6 February 2020

Red Hill Primary School calls the roll for its 60th anniversary year

| Ian Bushnell
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Emma Campbell

Emma Campbell is researching a history of Red Hill Primary School and wants to hear from former staff and students for its 60th anniversary this year. Photo: Michelle Kroll.

It’s a special back-to-school for Red Hill Primary this week as it prepares to mark its 60th anniversary and organisers are reaching out to former staff and students to join them in the celebrations.

The Inner South school opened in 1960, and has become one of Canberra’s largest and most diverse primary schools with families from Indigenous, diplomatic, government, defence, academic, and business backgrounds.

It started with 330 students and there are now 850 students representing 50 nationalities. It was also one of the first International Baccalaureate schools in Australia.

Now the Red Hill Parents and Citizens is calling on former students and staff to share their stories about the school, and participate in key events it is hosting to celebrate the anniversary – a ‘60s-themed evening soiree and a Community Open Day.

P&C member and historian Emma Campbell has been tasked with producing a school history, assisted by an ACT Heritage Grant that will also help the school stage an exhibition at the Open Day on 3 May as part of the ACT Heritage Festival.

“We know there are many Canberrans who attended Red Hill Primary School and we want to know what their school experience was like,” she said.

“We are interested in seeing old photos, uniforms, school reports or other memorabilia that they have from their time there. We will also be recording oral histories with former students, teachers and other support staff at the Open Day so that we can have a comprehensive account of its past 60 years from a variety of perspectives.”

But she admits it could be challenging to track down past students, as many would be overseas and find it difficult to come back for the anniversary events.

“It would be great to think that as a result of getting this out to the community, that we are having celebrations and are doing something for the anniversary, that through channels and connections people still have years later, we may find out where so many of our students have ended up over the years and what they’re doing,” she said.

Ms Campbell has been delving into the digitised back issues of The Canberra Times on the Trove site at the National Library of Australia, which also holds some of the school’s newsletters.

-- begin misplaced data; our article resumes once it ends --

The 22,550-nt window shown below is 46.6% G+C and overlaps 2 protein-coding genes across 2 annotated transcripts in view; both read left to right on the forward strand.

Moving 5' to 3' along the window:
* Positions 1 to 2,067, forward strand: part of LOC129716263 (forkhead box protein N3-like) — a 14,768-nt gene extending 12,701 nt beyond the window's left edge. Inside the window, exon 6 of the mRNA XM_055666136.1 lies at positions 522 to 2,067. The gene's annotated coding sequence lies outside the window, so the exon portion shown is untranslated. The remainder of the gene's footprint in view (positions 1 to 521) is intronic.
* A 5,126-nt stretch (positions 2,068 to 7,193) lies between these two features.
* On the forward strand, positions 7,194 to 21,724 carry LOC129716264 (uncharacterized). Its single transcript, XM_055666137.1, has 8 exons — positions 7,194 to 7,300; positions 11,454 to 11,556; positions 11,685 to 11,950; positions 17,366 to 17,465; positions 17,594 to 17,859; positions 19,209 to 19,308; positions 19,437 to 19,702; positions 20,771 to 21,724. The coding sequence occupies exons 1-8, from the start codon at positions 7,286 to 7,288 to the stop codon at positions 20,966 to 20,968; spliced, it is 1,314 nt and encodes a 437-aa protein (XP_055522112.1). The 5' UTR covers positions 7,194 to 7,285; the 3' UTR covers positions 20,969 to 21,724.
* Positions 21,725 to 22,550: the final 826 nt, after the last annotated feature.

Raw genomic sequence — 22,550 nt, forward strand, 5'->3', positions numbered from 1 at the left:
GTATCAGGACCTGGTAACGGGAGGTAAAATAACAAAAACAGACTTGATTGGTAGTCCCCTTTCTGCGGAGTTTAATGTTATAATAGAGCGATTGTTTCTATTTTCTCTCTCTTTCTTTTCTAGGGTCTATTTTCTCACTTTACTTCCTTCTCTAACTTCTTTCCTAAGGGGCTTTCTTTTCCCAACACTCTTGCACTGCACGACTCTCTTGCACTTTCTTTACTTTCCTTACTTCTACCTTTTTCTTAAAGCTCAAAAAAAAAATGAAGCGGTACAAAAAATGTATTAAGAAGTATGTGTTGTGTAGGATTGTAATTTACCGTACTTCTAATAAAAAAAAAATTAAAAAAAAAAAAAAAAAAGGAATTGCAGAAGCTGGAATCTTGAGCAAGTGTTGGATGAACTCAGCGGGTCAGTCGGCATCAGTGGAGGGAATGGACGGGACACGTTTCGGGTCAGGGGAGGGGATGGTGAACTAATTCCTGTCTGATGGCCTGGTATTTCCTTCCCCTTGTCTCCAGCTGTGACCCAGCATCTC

She said the first principal Frank Dwyer raised eybrows when he left Sydney’s Bellevue Hill Public School to take the Red Hill position.

“Many of his Sydney friends hadn’t understood why he wanted to leave one of the most attractive parts of Sydney for what he called almost the bush. But he was delighted to come here,” Ms Campbell said.

She said the school’s location meant it received many visits from prime ministers and senior ministers over the years, and she was sure her research would turn up some famous alumni.

“Hopefully, people will contact us and say I went to school with such and such who has gone one to achieve great things,” she said.

Former students or staff who want to get in touch with Ms Campbell with stories about their time at the school can email her at rhps.pandc@gmail.com

The Community Open Day will be held on Sunday 3 May as part of the ACT’s Heritage Festival and with support from the ACT Government. It will include an exhibition of items from the school’s history, and past students are invited to organise class reunions, bring in their memorabilia to be photographed, or participate in an oral history recording of their school memories.

The adults-only soiree will be held on Friday 3 April and will feature a buffet, live band and bar. Tickets are $75 per person and available from Eventbrite.

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Jim Mitchell7:16 pm 09 Feb 20

My name is Jim Mitchell and I started as a first year out teacher at Red Hill PS at the start of third term (September) in 1960 the year the school opened.
I had never ever seen such a modern and well resourced school in all my life, from a teacher’s study in every classroom to a fully equipped dental clinic and a proper library with a full time librarian. It was amazing.
Frank Dwyer the Headmaster was less than impressed with my arrival as he had expressly asked the Dept of Education for an “experienced teacher” and they’d sent him a first year out probationer. Mr Dwyer as we all knew him, was well liked and respected as a caring and courteous headmaster.
At the start of the 1964 school year an new beginning teacher, Miss Clark arrived on staff, I’d met my future wife.

Cathy Gallop3:14 pm 20 Feb 20

Hi Mr Mitchell
I was the overly enthusiastic bossy clarinet player in the band. Such fond memories. You were endlessly patient.
Cathy Gallop
PS still bossy

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